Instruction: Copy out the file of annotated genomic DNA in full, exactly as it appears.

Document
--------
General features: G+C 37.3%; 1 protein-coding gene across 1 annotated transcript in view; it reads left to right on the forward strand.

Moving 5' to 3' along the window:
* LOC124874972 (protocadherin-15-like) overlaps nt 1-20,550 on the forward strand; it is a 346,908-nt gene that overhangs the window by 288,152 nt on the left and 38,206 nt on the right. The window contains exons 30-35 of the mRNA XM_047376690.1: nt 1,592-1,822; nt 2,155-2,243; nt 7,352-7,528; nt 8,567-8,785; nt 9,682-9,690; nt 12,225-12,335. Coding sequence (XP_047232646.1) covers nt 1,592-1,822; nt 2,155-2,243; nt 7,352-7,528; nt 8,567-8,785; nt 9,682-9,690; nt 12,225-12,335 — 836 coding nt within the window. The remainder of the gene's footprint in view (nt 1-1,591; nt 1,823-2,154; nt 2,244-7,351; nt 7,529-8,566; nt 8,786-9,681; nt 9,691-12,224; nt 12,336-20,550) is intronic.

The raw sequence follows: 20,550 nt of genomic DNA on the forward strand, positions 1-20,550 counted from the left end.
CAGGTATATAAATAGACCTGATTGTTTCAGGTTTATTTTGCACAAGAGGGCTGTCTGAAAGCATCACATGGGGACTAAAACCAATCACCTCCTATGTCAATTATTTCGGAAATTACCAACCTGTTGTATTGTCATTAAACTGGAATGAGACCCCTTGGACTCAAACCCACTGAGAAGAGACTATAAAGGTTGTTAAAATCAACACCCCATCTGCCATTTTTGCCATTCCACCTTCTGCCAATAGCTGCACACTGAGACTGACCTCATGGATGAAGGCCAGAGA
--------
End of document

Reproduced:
General features: G+C 37.3%; 1 protein-coding gene across 1 annotated transcript in view; it reads left to right on the forward strand.

Moving 5' to 3' along the window:
* LOC124874972 (protocadherin-15-like) overlaps nt 1-20,550 on the forward strand; it is a 346,908-nt gene that overhangs the window by 288,152 nt on the left and 38,206 nt on the right. The window contains exons 30-35 of the mRNA XM_047376690.1: nt 1,592-1,822; nt 2,155-2,243; nt 7,352-7,528; nt 8,567-8,785; nt 9,682-9,690; nt 12,225-12,335. Coding sequence (XP_047232646.1) covers nt 1,592-1,822; nt 2,155-2,243; nt 7,352-7,528; nt 8,567-8,785; nt 9,682-9,690; nt 12,225-12,335 — 836 coding nt within the window. The remainder of the gene's footprint in view (nt 1-1,591; nt 1,823-2,154; nt 2,244-7,351; nt 7,529-8,566; nt 8,786-9,681; nt 9,691-12,224; nt 12,336-20,550) is intronic.

The raw sequence follows: 20,550 nt of genomic DNA on the forward strand, positions 1-20,550 counted from the left end.
CAGGTATATAAATAGACCTGATTGTTTCAGGTTTATTTTGCACAAGAGGGCTGTCTGAAAGCATCACATGGGGACTAAAACCAATCACCTCCTATGTCAATTATTTCGGAAATTACCAACCTGTTGTATTGTCATTAAACTGGAATGAGACCCCTTGGACTCAAACCCACTGAGAAGAGACTATAAAGGTTGTTAAAATCAACACCCCATCTGCCATTTTTGCCATTCCACCTTCTGCCAATAGCTGCACACTGAGACTGACCTCATGGATGAAGGCCAGAGA